Richard "Dickie" George, technical director of NSA's Information Assurance Directorate, is pictured in his NSA office
Richard "Dickie" George, technical director of NSA's Information Assurance Directorate, is pictured in his NSA office in Fort Meade, Maryland, in this June 2011 file photo. The National Security Agency has a challenge for hackers who think they're hot stuff: prove it by working on the "hardest problems on Earth." Computer hacker skills are in great demand in the U.S. government to fight the cyber wars that pose a growing national security threat -- and they are in short supply. Reuters

Hackers attending this year's DEF CON conference in Las Vegas, an annual gathering of the hacking community, can add a possible activity to attending speeches, browsing new technology and meeting other hackers: being recuited for a government job.

Numerous government agencies including the Central Intelligence Agency and the Pentagon have been the targets of cyber attacks that seek to pilfer classified information, with many of the hacks appearing to originate from nation states like China rather than rogue individuals. In recognition of the growing threat, the National Security Agency is mounting an aggressive push to hire people who understand cyber warfare -- including the hackers who populate DEF CON.

"Today it's cyberwarriors that we're looking for, not rocket scientists," Richard George, technical director of the NSA's cyber defenses, told Reuters. "That's the race that we're in today. And we need the best and brightest to be ready to take on this cyberwarrior status."

George said that the NSA was struggling to find enough qualified people to do the personnel, as competition from other government agencies and from corporations made competent hackers a valuable commodity.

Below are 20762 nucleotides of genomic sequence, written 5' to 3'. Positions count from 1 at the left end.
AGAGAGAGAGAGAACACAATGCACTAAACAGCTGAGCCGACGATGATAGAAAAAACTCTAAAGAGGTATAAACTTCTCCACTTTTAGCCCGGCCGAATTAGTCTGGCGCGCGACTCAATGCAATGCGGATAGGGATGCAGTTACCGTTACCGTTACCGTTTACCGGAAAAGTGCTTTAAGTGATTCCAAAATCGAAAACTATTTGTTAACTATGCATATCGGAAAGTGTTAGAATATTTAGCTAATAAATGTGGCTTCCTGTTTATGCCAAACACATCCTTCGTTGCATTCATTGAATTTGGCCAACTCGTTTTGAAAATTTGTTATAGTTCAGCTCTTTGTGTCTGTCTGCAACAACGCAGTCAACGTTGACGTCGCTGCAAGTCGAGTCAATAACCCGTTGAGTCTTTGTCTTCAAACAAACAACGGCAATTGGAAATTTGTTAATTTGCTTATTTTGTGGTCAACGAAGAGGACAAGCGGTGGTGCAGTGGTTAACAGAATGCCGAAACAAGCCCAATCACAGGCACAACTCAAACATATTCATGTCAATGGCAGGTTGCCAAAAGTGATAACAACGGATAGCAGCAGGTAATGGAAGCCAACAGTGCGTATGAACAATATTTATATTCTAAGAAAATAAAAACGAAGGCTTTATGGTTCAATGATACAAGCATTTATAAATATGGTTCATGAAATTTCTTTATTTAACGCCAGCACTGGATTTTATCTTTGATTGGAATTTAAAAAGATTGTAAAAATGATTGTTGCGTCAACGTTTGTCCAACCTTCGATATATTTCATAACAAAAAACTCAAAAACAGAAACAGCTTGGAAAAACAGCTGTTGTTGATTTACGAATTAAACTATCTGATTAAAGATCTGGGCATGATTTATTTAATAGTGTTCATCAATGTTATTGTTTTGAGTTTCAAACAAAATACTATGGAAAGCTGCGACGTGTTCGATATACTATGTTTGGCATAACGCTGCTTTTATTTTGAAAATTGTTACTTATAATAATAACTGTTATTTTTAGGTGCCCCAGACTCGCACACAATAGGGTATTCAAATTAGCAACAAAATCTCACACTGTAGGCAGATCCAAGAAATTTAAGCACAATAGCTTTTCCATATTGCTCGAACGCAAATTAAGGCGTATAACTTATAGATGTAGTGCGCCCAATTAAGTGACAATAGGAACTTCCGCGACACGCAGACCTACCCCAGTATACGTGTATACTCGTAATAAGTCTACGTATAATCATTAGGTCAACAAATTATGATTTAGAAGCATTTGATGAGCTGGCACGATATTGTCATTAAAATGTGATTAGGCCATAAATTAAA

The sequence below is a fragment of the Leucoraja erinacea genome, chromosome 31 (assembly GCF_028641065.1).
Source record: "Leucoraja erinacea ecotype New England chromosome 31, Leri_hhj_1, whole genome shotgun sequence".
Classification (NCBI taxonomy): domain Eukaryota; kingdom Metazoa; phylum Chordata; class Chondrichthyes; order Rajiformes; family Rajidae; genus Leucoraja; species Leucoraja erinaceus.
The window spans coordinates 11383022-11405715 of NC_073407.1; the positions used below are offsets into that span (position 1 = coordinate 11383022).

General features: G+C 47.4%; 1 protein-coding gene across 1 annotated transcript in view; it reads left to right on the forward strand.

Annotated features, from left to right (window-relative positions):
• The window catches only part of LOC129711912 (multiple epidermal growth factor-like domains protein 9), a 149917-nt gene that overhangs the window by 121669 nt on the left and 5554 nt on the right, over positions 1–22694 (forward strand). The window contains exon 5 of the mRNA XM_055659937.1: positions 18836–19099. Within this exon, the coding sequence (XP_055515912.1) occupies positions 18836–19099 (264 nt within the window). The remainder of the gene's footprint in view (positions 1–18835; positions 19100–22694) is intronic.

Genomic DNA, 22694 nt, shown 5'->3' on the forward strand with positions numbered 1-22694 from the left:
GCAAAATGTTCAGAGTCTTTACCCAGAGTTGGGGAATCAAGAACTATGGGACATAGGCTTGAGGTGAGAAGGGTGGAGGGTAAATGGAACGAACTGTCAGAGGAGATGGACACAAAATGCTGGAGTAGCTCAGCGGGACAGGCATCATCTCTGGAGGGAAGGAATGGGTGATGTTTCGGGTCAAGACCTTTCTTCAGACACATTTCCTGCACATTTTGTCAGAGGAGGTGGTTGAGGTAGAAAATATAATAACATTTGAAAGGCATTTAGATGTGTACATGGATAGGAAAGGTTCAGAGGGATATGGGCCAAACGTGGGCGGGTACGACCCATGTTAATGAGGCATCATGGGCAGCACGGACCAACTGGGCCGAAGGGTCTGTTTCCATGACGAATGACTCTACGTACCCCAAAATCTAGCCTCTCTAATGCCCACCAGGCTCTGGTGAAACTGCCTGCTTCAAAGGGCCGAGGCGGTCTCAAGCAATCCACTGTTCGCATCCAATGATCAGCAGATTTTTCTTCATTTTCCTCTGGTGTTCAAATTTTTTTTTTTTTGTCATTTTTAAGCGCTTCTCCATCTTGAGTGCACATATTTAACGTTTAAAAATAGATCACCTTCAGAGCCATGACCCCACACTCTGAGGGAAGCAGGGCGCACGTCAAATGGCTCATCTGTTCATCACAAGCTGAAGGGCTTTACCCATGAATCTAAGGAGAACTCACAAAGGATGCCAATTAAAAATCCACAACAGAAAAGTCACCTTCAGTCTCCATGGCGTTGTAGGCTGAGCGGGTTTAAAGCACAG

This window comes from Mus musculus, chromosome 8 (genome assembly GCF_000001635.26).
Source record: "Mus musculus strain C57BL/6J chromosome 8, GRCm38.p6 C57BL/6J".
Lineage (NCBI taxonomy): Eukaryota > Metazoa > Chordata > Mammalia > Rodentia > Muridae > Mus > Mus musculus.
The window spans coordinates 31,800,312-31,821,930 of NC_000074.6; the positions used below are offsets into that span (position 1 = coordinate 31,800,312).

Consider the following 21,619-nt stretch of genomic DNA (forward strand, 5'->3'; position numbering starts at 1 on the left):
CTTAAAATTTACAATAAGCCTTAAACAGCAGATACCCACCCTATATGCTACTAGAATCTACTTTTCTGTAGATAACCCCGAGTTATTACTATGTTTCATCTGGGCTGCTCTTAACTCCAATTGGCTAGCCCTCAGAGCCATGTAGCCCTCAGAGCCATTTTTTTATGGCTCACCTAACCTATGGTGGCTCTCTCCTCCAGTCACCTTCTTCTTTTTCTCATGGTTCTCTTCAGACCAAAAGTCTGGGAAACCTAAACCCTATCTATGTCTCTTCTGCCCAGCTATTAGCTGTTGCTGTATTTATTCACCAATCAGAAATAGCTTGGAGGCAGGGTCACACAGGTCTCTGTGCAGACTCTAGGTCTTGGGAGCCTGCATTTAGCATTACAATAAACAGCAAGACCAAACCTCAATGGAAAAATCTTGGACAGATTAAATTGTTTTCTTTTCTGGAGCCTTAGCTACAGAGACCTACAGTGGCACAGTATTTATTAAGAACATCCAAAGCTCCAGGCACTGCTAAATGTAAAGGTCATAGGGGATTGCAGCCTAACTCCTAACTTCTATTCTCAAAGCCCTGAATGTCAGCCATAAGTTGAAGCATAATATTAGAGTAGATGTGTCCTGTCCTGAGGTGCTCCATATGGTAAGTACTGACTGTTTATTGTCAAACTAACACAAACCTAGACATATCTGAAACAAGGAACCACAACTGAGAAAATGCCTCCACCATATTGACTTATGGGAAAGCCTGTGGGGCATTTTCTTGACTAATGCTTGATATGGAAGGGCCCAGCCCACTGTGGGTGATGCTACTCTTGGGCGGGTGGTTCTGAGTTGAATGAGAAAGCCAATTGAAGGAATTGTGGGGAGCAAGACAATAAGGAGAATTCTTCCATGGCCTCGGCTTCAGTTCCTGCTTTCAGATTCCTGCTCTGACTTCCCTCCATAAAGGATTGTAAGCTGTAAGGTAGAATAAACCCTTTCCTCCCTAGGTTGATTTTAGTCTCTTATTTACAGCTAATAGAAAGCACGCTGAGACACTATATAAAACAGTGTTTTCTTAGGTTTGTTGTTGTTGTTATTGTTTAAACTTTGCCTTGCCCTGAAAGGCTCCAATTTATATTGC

"We are straining to hire the people that we need," he said.

Hackers wary of straitlaced government culture shouldn't be apprehensive, George said, pointing to an eccentric workforce that he characterized as a "collection of geeks." Jeff Moss, a hacker known as Dark Tangent who founded DEF CON and advises the Department of Homeland Security on cyber security, said that finding the right people for the job was not a matter of looking at a resume.

"They need people with the hacker skill set, hacker mind-set," Moss said. "It's not like you go to a hacker university and get blessed with a badge that says you're a hacker. It's a self-appointed label - you think like one or you don't."

DEF CON's website touts the event, which began in 1993, as the "world's longest running and largest underground hacking conference." The event costs $150 dollars -- in cash, never credit cards or checks -- and the website also cautions first time visitors about a typically large government presence.

"Please be aware that if you engage in illegal activities there is a large contingency of feds that attend DEF CON," the website says. "Talking about how you are going to bomb the RNC convention in front of an FBI agent is a Career Limiting Move!"